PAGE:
HOUSTON GRAND OPERA'S next presentation in the Resilience Theatre, the October 27 performance of Handel’s Giulio Cesare in Egitto (sung in Italian but billed as Julius Caesar), combined standout singing and snappy stage direction with a clever-but-nonsensical conception of the drama as a 1930s Hollywood movie in the making. The result, in this first Houston revival of the 2003 HGO production by James Robinson, yielded some great moments marred by distracting storytelling, as well as several strong performances. 

With wavy, platinum-blonde hair à la Jean Harlow, Heidi Stober’s Cleopatra had the look of a silver-screen siren, and her flowing, warm soprano demonstrated the young Egyptian queen’s beguiling power. There are several shades to this complex role—teasing, seductive, languishing, triumphant—and Stober’s sensitive performance captured Cleopatra’s dramatic evolution from brat of a sister to scheming seductress to passionate heroine. Caesar is a more straightforward character, and Anthony Roth Costanzo, in his HGO debut, exuded the vigor and confidence of a conquering hero—one who might (and does) gamely leap down from the tank he rides in on. Costanzo’s singing exhibited a clear, projecting tone, amazing passagework and complete ease with the highest notes of his range. He had powerful low notes, too, but these paradoxically emphasized a weak spot in his low-to-middle range, the only defect in an otherwise outstanding performance.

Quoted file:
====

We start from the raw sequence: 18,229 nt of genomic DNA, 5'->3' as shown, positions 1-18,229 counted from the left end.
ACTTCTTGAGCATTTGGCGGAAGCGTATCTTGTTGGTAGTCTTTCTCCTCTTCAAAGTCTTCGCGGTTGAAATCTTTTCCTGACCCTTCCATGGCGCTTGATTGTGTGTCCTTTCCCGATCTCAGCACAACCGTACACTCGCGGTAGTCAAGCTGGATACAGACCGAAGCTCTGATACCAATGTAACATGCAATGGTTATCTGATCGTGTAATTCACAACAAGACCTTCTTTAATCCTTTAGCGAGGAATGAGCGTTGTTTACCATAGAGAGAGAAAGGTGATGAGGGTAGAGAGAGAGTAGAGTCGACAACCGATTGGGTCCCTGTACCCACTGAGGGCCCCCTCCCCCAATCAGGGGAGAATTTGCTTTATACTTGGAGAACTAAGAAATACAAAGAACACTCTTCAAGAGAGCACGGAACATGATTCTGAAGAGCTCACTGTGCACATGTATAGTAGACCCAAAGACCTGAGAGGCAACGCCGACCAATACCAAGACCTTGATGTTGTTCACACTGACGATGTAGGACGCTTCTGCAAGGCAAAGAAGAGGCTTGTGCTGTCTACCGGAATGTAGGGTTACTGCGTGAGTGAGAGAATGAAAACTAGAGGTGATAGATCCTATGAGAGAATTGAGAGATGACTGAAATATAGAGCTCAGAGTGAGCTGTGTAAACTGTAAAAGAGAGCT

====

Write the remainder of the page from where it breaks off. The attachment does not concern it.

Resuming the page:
Veteran countertenor David Daniels, who sang the title role in the first HGO Caesars in 2003, returned to the show as Tolomeo. Daniels still offers consistently smooth and vibrant tone throughout his range, but his characterization of Cleopatra’s scheming brother, complete with hobbyhorse prop, was infused with too much spoiled-brat comedy and too little mercurial menace to make his Tolomeo an effective villain. Stephanie Blythe’s deep, focused mezzo-soprano gave her grieving Cornelia crucial dramatic intensity. Mezzo Megan Mikailovna Samarin, as Cornelia’s vengeance-seeking son, Sesto, exuded youthful, even intemperate determination with her energetic stage presence and bright, lustrous voice. Countertenor Aryeh Nussbaum Cohen, in his first season as an HGO Studio artist, sang the unambiguously comic role of Nireno, Cleopatra’s confidante, with the proper playful spirit.